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Israel’s revival of the death penalty would be a grave mistake

9 January 2018

2:26 PM

9 January 2018

2:26 PM

One of the many problems with the effort to bring back the death penalty in Israel is that it never went away in the first place. Israel is only a partial abolitionist, banning the death penalty for ordinary crimes in 1954 but retaining it for war crimes and offences against the state. The last execution was in 1962, when Eichmann was sent on his merry way. Capital punishment technically remains in place but a mixture of procedural rules and queasiness about its use have prevented any further trips to the gallows. 

That may be about to change after a ‘death penalty for terrorists’ bill passed its first reading in the Knesset. Terrorists already risk the death penalty; the bill simply drops the requirement for the three-judge panel to be unanimous in its sentencing. The bill is the work of Avigdor Lieberman’s Yisrael Beiteinu, a small right-wing outfit but a lynchpin in Benjamin Netanyahu’s fragile coalition government. Lieberman is the sort who gives rabble-rousing a bad name: he has prospered by talking tough on Palestinian terrorism and Israeli-Arab extremism. The best that can be said for his targets is that they have always been generous in supplying him material. 

A series of brutal attacks on Israeli families in Neveh TzufKiryat Arba, and Itamar have helped Lieberman’s campaign to bring back the death penaltyPublic sympathy for capital punishment is high because there is effectively no life sentence for terrorists, while Israel has released thousands of Palestinian prisoners over the years – either in exchange for hostages or as part of the peace process. To secure the 2011 release of kidnapped IDF soldier Gilad Shalit, Israel freed more than 1,000 Palestinian inmates collectively responsible for 569 civilian deaths.  

Yisrael Beiteinu’s bill is far from a done deal. It still has three more readings to go and even then would have to contend with an activist Supreme Court. Netanyahu corralled government members to vote for the bill, two years after he corralled them to vote against its predecessor. All is positioning with Bibi: he writes books so he has somewhere to keep his principles. 

All the same, the Knesset should abandon this ill-conceived legislation sooner rather than later. Many of the arguments are not new. Capital punishment is inhumane, an over-reach of state power, and confuses vengeance for justice. There is no conclusive evidence that it deters murder. It puts the innocent at risk of execution. (Since 1973, 161 Americans have been exonerated while on death row.) Lieberman points to the United States as another advanced country with capital punishment but America is moving away from the death penalty: death sentences are down from roughly 300 two decades ago to just 39 last year and public support is at its lowest level since 1972

Applying capital punishment to Palestinian terrorism amplifies these problems. Death is hardly a deterrent for militants who plan to die along with their victims or who factor it in as a possible outcome. Terrorists already risk being shot by security forces, so if death deters some, it has no effect on others. It may even be a perverse incentive. Those who long for martyrdom but don’t have the guts for self-detonation could butcher a family of Jews, be awarded a quick death, and still get the glory of expiring at the hands of the Zionist enemy. It would be an altogether cleaner form of suicide-bombing.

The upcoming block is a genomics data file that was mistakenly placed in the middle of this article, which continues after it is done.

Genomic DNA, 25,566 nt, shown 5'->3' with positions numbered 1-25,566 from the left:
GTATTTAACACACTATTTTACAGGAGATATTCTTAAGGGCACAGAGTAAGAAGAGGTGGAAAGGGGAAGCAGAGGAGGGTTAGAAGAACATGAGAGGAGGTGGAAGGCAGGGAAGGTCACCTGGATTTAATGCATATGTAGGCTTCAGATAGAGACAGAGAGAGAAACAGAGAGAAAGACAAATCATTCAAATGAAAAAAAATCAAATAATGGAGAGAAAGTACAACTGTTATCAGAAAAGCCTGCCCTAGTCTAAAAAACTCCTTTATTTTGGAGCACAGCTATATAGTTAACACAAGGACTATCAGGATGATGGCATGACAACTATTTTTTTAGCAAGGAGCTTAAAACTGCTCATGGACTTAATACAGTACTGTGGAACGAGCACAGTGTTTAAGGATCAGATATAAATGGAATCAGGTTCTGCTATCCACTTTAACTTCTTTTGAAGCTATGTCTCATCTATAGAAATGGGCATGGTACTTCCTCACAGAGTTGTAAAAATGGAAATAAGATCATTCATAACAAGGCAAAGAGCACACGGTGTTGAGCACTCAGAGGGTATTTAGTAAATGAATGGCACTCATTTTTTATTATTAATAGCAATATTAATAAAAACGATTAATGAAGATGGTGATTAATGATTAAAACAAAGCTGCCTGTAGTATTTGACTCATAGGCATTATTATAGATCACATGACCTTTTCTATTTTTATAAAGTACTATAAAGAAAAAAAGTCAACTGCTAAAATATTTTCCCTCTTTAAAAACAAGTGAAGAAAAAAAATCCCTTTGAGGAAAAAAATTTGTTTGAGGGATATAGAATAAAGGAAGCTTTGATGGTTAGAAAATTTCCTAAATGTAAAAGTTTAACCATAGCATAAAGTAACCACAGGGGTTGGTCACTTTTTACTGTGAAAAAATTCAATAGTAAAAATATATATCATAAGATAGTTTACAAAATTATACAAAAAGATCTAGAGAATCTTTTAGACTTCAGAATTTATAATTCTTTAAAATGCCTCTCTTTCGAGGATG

By far, the most troubling aspect of the bill is that it would apply only to military courts in Judea and Samaria, meaning the death penalty would be in effect a Palestinian-only punishment. Even with deference to the political, legal and security complexities Israel faces, it cannot have a capital sentence that applies only to one nationality. One Arab lawmaker asked if Netanyahu supported death for Israeli terrorists, to which the PM replied, ‘In principle, yes’. Chief Rabbi Yitzhak Yosef has pointed out the incompatibility of this position with Jewish religious law but the secular problems are no less pressing.

Would the death sentence apply only to Israelis living in Judea and Samaria? What if a Jewish terrorist from Rehovot kills a Palestinian in Ras Karkar then returns home? Would they be tried in civilian or military court? Or is it the position of the Likud that settlers should be punished more severely than the rest of the population? And what of Israeli Arabs? Does the Palestinian who kills one Jew get death but the Arab citizen who kills ten get to live?

Israel does not consider itself an occupier in Judea and Samaria, so why does it act like one? Imposing a death penalty on terrorists of one nationality is the act of an occupier. Operating a dual justice system for two sets of civilians under its control is the act of an occupier. Israel can’t be Belgium in Haifa and Belarus in Hebron. 

The freeing of the territories in 1967 was one of the great moments in Jewish history, Jerusalem reunited and the Land of Israel liberated against all the odds. Five decades on, Israel sullies that victory by behaving like a stranger in a strange land. Israel does not need a conversation about the death penalty. It needs a conversation about Israel, where its borders lie, and what it intends to do with the territories. 


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